This visitation has come with a rich variety of names: the ancient Hebrews called it wind, though in the Bible we like to translate the word as spirit.

In the beginning, God created the heavens and the earth. And the earth was without form and void and darkness was on the face of the deep. And the wind of God brooded over the face of the waters. And God said, “Let there be light.”

The Greeks used the word daimon which New Testament Greek turned into demon. I find this unfortunate. The Greek daimon was that visitor who prompted the creative person to create.

The Romans came along and with Latin rendered the word genius. Later this spirit became known as a muse.

From the blowing wind to the daimon to the genius to the muse.

This visitation: we cannot will it any more than we can make someone else love us. It is a Gift. A precious gift. All we can do is trim our sails to catch the breeze when it blows. But how do we trim our sails?

How do I trim my sail? Frankly, I am not into mask making and altar building. I still laugh at what I heard once from an artist who said she enters her studio and starts with a prayer. If that doesn’t work, she has a glass of wine. And if that doesn’t work?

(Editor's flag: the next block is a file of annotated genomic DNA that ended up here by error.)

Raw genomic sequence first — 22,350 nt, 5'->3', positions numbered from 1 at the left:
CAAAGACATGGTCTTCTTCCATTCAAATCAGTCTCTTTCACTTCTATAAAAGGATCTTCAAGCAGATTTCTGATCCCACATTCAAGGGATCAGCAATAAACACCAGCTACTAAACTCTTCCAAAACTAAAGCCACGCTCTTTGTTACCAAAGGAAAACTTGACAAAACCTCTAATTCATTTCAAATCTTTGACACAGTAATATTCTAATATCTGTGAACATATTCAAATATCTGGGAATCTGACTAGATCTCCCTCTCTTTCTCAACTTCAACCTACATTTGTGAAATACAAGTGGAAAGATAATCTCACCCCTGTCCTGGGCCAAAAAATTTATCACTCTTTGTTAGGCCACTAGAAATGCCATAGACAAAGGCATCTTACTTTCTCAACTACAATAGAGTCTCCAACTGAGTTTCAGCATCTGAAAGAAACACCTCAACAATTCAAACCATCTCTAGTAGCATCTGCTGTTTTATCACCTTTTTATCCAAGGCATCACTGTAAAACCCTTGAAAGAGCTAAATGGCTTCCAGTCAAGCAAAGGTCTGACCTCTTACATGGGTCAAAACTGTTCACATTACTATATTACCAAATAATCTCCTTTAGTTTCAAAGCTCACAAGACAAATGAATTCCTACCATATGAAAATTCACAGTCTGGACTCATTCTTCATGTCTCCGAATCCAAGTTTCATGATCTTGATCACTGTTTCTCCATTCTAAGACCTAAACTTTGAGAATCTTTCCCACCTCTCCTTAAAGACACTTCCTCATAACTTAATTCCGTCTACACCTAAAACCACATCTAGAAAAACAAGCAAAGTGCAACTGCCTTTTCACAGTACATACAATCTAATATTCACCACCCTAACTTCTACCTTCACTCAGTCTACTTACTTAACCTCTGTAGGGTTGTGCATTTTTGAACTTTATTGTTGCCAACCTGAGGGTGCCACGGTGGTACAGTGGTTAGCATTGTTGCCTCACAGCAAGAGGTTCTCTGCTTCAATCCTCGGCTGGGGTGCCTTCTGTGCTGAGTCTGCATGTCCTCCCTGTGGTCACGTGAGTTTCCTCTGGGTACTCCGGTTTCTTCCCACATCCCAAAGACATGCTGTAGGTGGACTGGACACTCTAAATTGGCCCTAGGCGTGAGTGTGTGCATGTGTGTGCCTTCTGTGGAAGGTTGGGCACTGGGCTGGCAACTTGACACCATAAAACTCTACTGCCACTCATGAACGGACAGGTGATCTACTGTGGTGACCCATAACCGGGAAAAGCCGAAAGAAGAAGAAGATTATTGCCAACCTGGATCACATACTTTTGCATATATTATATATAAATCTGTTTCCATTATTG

So, what do I do? I read. And as I read, I lean in and listen. This is a lifestyle that goes all the way back to college days when the Baptist Student Union told me about “quiet time.” At their encouragement, I began to read the Bible daily as Holy Scripture, and listen closely and carefully to the words, expecting a visitation from God. Fifty years later, that is still what I do.  But I listen to EVERYTHING I read, expecting a visitation. Philosophy, novels, poetry, essays . . .

And as I listen closely, thoughts visit me. Memories re-visit without knocking. Cascades of ideas wash over me when I am in the zone, reading and listening.